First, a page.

Sharing research data is more than just a funder requirement. There are various other benefits – both to us as consumers of research and to us as producers of research – that come with making more data open access. This post goes over the five biggest reasons for making research data open access.
“The coolest thing to do with your data [might] be thought of by someone else.”
– Rufus Pollock, Cambridge University and Open Knowledge Foundation
Research data is something that most of us will produce or use over the course of our PhD. After all, when research data is defined as “recorded factual material […] necessary to validate research findings”, or even more broadly as “materials generated or collected during the course of conducting research”, it’s hard to avoid it! However, as the research project winds to a close it can be easy to forget about the nitty gritty pieces of information that got us there in favour of focusing on the bigger picture – the thesis, the presentations, the publications.
For some of us, the research data will come back into play because of open access requirements. Many funders, such as the UK Research and Innovation Councils (the UKRI includes the EPSRC, BBSRC and AHRC, to name a few) now stipulate that research data from a funded project has to be made open access as a requirement of the funding. But talking about reasons for looking after and sharing research data solely in terms of funder requirements makes it seem like just another item on the never-ending PGR checklist. There are many other reasons for making data open access!
1 – Impact
Data citation has come a long way in the last ten years, and it provides another channel for people to use and reference your work. This includes those who might not have much to add to the published article the dataset links to. The breakthrough with your data might not even come from within your discipline!
2 – Collaboration
In some ways this leads on from the point about impact. Making data open access means more opportunities for people to come across your work and raises the possibility of new collaborations. Another researcher might be able to combine and compare your data with their own in a way that leads to new information, or results in a new research project.
3 – Integrity
If others can see your research data, they have a much better idea of how you got to your results. More importantly, they can attempt replicate your methods without having to go through the potentially lengthy process of re-collecting data. In that way, they can easily validate, challenge, or build directly on your results to make new discoveries.
4 – Innovation
Research is never stagnant. In the future your data might be reinterpreted or reinvented, used to support or contradict new theories and discoveries. The beauty of your research data is that – if it is properly kept and catalogued – it might get a new lease on life years after you publish your article, make your presentation, or finish your thesis. Technologies for combining, analysing and visualising data to create new information are developing all the time, and most of them depend on that data being open access.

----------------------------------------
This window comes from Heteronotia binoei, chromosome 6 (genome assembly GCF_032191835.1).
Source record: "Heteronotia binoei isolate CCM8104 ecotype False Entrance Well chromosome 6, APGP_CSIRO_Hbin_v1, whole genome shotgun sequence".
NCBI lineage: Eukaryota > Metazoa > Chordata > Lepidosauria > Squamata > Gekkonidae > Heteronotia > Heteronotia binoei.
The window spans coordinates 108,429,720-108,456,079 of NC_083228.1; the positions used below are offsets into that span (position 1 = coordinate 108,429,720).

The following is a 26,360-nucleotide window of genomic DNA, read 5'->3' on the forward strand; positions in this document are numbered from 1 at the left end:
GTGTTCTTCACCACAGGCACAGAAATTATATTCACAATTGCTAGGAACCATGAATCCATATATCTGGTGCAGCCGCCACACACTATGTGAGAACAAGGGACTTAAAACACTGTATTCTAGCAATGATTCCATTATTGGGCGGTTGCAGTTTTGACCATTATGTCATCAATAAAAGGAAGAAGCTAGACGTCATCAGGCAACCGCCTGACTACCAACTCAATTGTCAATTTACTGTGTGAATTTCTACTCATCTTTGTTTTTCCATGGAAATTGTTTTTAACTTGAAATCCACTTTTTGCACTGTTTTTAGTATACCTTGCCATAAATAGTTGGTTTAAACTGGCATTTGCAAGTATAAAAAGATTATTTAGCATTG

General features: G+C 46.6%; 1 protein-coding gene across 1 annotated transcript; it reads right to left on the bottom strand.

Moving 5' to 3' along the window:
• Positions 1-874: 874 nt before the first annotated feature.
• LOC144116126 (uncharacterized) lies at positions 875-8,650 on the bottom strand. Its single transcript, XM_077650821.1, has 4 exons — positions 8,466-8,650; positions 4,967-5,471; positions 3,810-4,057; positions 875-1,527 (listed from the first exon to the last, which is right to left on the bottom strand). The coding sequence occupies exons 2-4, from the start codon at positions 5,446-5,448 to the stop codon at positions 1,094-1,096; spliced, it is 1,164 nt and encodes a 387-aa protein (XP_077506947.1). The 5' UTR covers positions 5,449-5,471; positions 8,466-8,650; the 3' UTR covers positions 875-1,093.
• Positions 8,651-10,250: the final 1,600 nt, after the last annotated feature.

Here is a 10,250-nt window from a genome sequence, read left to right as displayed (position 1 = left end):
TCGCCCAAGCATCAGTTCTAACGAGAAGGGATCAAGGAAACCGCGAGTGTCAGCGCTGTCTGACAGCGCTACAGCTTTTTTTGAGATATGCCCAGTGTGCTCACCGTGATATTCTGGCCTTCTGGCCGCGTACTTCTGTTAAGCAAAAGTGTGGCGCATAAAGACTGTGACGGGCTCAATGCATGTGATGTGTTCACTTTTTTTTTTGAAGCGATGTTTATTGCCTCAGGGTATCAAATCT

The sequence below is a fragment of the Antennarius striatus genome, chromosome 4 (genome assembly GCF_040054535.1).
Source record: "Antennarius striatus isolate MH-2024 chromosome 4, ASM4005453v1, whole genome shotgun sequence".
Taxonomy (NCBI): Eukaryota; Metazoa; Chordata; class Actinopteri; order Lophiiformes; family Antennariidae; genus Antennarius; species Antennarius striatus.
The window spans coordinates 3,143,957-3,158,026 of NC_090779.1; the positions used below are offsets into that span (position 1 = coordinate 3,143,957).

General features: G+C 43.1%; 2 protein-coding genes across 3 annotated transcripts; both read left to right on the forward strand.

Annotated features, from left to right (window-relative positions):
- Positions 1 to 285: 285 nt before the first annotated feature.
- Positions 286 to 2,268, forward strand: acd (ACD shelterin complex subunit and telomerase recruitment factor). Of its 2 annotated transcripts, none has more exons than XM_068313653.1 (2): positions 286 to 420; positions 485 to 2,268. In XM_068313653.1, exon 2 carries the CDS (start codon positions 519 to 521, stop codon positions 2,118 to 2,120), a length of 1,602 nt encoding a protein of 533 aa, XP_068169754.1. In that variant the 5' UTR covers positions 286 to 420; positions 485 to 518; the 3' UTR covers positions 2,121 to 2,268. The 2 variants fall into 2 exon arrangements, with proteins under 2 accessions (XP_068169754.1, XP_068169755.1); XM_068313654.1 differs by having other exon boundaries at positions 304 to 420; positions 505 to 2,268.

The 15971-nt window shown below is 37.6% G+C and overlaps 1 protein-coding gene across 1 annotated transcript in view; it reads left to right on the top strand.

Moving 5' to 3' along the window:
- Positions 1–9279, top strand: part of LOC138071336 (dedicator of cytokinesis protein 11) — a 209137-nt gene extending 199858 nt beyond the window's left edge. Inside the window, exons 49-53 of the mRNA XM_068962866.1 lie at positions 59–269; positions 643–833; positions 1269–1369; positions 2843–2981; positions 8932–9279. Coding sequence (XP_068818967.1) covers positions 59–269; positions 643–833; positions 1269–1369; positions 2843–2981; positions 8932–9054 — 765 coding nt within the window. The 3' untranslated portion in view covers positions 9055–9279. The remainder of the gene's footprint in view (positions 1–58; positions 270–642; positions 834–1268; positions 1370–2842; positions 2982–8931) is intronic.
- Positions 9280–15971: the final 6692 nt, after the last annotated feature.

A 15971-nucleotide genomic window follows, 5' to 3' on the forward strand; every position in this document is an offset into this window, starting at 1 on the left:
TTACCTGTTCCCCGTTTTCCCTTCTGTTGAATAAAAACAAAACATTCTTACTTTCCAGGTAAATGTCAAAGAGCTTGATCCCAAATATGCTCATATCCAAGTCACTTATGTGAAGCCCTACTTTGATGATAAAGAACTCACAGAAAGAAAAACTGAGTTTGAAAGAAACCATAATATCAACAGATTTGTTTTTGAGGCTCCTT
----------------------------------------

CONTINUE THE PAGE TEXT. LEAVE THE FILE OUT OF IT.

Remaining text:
Of course, from the researcher perspective there are few things more exciting than discovering data that might support your argument, regardless of when that data was first published!
5 – Public Service
The sharp-eyed among you might notice that this ties back to the funding requirements I mentioned earlier. After all, the sentiment underpinning the requirement to make your funded research data open access is precisely the fact that because the public have paid for it in some way (e.g. through taxpayer contributions allocated to the UKRI) they should be entitled to be able to access it if they want to.
However, this point goes deeper than that. If you’ve had a stint outside of an academic institution, you’ll be familiar with how frustrating it can be trying to get access to academic research. Even from within there can often be barriers between us getting access to the research that would help our project. By making data – properly kept and catalogued – open access you are helping to break down those barriers. In this way we can all help our fellow researchers, academics and enthusiasts – both inside the Academy and out – get access to what they need.
A final point might be that even if you’re not creating data the above is still applicable! Even if you’re using someone else’s dataset it is useful to track, record, and publish any changes or annotations you make to help future researchers. There are a broad range of open access data repositories for almost every discipline and dataset, including:
- Institutional services (WRAP and the Research Data team here at Warwick)
- Sub-discipline specific repositories (e.g. Genbank, which includes data from the Human Genome Project)
- General repositories (e.g. Figshare, Zenodo, and the UK Data Service)
After all, if the last few years have taught us anything it is that open data access is very much the future!
What is your experience of sharing research data? Tweet us at @ResearchEx, email us at email@example.com, or leave a comment below.
Emily Bassett is a second year in a 2+2 research programme in the Philosophy Department who also has experience working for the Library Research Data services. Her research is focused on testimonial knowledge and artificial intelligence, and how we should approach information generated by different machines. When away from a computer screen (admittedly, not often), she can be found sleeping.